Apart from the odd granny who was mad, my generation grew up with two other meanings of MAD. The first was benign and a lot of fun. I am referring to the monthly MAD magazine which, together with the Goon Show and Monty Python, I credit with helping us navigate the confusing modern world. It was launched in 1952 and at its peak in the mid-70s was selling 2 million copies. It satirised, parodied and lampooned movies and the political and cultural world around us with fantastic cartoons during the height of the nuclear war paranoia and the general culture of establishment’s censorship. In so doing, it provided a teething ring for future comedians, radicals and well-adjusted people too. Unfortunately, it fell on hard times and published its last edition in April 2018.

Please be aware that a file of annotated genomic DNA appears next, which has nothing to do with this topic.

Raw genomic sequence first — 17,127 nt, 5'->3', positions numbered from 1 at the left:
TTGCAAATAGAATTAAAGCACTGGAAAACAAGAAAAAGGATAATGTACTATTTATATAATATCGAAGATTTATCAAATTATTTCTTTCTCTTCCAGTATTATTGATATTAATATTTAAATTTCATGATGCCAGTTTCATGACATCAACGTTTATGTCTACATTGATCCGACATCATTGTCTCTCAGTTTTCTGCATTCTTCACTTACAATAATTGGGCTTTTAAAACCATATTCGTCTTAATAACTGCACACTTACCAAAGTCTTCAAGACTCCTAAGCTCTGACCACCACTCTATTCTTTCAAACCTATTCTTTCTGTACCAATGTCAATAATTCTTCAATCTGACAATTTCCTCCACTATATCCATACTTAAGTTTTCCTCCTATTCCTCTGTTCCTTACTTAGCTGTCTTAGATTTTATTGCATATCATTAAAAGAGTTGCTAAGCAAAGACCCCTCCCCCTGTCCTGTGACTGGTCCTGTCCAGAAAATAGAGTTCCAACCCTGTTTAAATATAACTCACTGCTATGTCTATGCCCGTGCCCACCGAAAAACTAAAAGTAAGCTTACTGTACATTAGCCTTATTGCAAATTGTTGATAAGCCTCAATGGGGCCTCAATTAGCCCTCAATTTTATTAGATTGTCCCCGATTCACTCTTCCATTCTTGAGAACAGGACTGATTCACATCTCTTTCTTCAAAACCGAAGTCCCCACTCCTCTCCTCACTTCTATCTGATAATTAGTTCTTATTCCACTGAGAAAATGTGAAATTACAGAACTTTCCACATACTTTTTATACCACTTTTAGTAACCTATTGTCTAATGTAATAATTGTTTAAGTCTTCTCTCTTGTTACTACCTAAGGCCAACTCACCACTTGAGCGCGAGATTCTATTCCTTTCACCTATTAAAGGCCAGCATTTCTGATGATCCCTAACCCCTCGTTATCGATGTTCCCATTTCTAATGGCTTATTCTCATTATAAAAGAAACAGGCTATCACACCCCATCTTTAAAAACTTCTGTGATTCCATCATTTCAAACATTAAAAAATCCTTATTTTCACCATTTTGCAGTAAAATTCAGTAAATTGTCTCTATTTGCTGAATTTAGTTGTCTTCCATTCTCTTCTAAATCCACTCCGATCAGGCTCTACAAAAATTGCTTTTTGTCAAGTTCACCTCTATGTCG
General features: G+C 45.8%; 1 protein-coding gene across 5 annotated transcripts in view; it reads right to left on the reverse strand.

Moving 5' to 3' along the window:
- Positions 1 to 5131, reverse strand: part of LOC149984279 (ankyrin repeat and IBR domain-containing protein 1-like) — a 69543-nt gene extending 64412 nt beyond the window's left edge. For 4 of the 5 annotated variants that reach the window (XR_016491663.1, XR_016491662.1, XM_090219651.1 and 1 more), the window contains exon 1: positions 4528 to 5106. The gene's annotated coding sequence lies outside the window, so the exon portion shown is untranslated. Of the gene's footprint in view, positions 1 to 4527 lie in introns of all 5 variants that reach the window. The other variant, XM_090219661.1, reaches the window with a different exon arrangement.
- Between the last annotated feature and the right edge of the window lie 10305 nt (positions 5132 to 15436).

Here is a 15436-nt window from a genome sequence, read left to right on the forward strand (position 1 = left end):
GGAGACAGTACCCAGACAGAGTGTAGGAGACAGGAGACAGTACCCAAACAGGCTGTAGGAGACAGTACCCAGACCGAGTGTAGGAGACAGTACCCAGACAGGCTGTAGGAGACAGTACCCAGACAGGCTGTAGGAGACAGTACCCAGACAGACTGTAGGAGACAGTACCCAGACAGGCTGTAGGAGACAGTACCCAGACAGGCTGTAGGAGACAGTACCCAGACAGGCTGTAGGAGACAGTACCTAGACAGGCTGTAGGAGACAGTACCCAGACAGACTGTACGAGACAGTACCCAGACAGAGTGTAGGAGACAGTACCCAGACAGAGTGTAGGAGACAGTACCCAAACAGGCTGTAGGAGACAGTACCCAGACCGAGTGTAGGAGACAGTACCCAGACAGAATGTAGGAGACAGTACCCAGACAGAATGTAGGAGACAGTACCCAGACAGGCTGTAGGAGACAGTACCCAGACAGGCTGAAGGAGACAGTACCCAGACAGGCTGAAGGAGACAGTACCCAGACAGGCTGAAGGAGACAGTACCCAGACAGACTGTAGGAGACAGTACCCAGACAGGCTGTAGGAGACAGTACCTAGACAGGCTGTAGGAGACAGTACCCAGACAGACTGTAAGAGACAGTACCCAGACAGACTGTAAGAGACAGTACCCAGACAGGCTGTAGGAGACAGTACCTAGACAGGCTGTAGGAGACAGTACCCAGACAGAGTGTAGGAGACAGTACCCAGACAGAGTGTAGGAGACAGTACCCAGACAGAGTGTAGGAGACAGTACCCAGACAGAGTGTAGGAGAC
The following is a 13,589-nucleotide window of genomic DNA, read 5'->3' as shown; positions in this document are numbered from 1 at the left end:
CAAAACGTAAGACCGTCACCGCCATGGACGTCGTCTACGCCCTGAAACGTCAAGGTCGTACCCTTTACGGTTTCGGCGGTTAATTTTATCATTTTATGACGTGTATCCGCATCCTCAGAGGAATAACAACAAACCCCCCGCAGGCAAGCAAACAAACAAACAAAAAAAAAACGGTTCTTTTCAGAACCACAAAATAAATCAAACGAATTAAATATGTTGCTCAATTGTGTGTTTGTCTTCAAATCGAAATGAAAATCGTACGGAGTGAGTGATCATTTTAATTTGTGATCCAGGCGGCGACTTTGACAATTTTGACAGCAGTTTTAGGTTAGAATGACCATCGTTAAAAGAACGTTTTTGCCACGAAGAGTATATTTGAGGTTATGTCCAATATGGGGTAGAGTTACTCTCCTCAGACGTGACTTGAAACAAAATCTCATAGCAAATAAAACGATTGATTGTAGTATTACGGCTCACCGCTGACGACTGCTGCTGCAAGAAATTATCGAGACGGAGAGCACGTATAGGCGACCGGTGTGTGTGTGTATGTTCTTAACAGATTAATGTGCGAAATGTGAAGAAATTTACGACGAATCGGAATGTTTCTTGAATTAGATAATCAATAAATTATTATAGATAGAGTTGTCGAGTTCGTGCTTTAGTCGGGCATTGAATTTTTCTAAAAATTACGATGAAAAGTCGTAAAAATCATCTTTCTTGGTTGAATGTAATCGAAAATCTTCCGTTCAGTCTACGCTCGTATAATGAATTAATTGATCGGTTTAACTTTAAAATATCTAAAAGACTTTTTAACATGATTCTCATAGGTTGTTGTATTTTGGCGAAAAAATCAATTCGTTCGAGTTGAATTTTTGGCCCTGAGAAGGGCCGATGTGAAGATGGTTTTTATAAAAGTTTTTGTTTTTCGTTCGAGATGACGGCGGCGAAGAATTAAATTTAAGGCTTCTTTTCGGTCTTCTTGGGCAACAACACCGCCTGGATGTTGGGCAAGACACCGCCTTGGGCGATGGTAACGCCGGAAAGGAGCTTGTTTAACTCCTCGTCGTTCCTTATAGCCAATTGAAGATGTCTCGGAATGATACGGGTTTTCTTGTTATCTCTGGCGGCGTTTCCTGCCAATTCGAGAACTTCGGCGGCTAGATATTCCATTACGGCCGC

The other connotation of MAD was the concept of Mutually Assured Destruction which was a Mexican Standoff with nuclear weapons instead of revolvers in the cold war years. This fragile strategy proved successful in maintaining world peace and was allowed to atrophy to some extent after the breakup of the Soviet Union. Unfortunately, it has reared its radioactive head with the unstable Vladimir V. Putin, or MAD Vlad, threatening nuclear Armageddon, the first leader (apart from the Young Un) to do so since the 1962 Cuban Missile Crisis. This is a weak and infantile reaction by someone who didn’t think things through properly, particularly what he wanted to achieve and what would be his exit strategy if things went wrong. He is now up the creek without a paddle and, with his old cold war foes and political opponents circling, his war chest is as bare as his heroic photos except for Russia’s nuclear arsenal – his ass in the hole.